- "…an institution’s qualifying standards should recognize the potential impact of payment shock, and that nontraditional mortgage loans often are inappropriate for borrowers with high loan-to-value (LTV) ratios, high debt-to-income (DTI) ratios, and low credit scores." This means that neg-am loans shouldn’t be made based on the ability to make the current payment, but to make the larger eventual post-adjustment payment—and that these loans shouldn’t be used to allow borrowers to stretch further than they otherwise could. It segues into this next item:
- "Institutions should avoid the use of loan terms and underwriting practices that may result in the borrower having to rely on the sale or refinancing of the property once amortization begins." This kind of says the same thing as the prior bullet: when the adjustment comes, the borrower must be able to make the higher payment via income or savings, and must not have to depend on selling, refinancing, or otherwise tapping the equity of the home in question. Given SoCal’s complete lack of affordability, this rule will likely pack quite a wallop in terms of who is able to qualify for what mortgages. Interestingly, this guideline is the only one that contains its own warning as to what will happen if it is not followed: "Institutions determined to be originating collateral-dependent mortgage loans, may be subject to criticism, corrective action, and higher capital requirements."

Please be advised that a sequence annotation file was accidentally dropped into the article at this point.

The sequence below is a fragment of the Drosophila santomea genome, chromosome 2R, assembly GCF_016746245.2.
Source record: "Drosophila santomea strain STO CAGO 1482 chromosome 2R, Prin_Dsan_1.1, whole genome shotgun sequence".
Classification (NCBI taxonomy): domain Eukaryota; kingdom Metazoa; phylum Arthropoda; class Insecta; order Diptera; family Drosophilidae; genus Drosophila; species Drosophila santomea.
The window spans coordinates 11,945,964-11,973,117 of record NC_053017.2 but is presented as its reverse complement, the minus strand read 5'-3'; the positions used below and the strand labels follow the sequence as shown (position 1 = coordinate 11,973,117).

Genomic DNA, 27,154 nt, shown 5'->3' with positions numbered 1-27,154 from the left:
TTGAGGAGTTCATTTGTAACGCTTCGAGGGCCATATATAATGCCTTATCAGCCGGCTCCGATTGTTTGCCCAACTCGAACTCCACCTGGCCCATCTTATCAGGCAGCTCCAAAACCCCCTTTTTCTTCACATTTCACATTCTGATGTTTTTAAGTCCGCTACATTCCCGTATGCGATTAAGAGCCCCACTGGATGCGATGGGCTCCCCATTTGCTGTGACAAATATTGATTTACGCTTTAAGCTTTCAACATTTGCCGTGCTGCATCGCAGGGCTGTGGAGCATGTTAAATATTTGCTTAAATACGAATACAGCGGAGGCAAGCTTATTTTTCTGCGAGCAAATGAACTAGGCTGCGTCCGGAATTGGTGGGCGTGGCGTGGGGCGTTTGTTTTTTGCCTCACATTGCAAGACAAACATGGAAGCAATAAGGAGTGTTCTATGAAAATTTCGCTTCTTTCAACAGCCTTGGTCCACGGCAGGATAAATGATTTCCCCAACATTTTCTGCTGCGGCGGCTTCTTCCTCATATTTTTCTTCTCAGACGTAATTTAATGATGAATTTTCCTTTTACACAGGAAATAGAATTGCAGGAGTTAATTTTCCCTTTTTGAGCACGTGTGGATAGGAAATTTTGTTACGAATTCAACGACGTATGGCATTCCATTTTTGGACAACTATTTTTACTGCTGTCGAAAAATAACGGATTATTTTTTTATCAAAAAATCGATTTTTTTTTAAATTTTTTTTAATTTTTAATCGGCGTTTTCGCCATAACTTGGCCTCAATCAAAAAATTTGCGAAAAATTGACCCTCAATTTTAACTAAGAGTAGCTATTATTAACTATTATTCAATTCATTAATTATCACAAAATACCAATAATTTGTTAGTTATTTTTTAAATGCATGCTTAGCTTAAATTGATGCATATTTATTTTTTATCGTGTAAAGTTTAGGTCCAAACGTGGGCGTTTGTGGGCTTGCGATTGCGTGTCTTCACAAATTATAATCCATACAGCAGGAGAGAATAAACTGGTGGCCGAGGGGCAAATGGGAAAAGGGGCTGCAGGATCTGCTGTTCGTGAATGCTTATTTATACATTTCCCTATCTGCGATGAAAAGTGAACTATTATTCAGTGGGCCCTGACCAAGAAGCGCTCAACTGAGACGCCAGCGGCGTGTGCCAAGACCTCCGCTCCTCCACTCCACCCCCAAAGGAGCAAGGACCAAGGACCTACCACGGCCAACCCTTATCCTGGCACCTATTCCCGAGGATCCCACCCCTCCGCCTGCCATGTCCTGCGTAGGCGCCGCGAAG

The guidelines also cover the need to disclose future payments, prepayment penalties, fees, and the like to borrowers, but given that borrowers’ almost insatiable appetite for risk I doubt this set of rules will have much affect.
The banks’ own portfolio and risk management practices are addressed as well. That subject matter is pretty esoteric, so I will spare you the details, but suffice it to say that they address standards for loans originated by third parties (i.e. mortgage brokers) and for mortgages sold into the secondary market—both very important topics.
So what effect will these guidelines have? Is this just agency ass-covering, or will these regulations be enforced? According to the document,
"The Agencies will carefully scrutinize institutions’ lending programs, including policies and procedures, and risk management processes in this area, recognizing that a number of different, but prudent practices may exist. Remedial action will be requested from institutions that do not adequately measure, monitor, and control risk exposures in loan portfolios."
So to hear the regulatory agencies say it, they mean business. Whether this is true—and how strictly they enforce the guidelines, and over what time period—remains to be seen. It’s also not exactly clear how these regulations, which only affect banking institutions and not private lenders like Countrywide, will affect the mortgage lending climate as a whole. To determine these things, we can only wait and watch.
But there are a couple of things we do know. One is that these new guidelines reinforce the trend we’ve been discussing for a while in the monthly credit market reports: that of a slow but pervasive tightening of credit conditions. The other is that, if the new regulations are strictly enforced, they will likely serve as the needle that pops the housing bubble.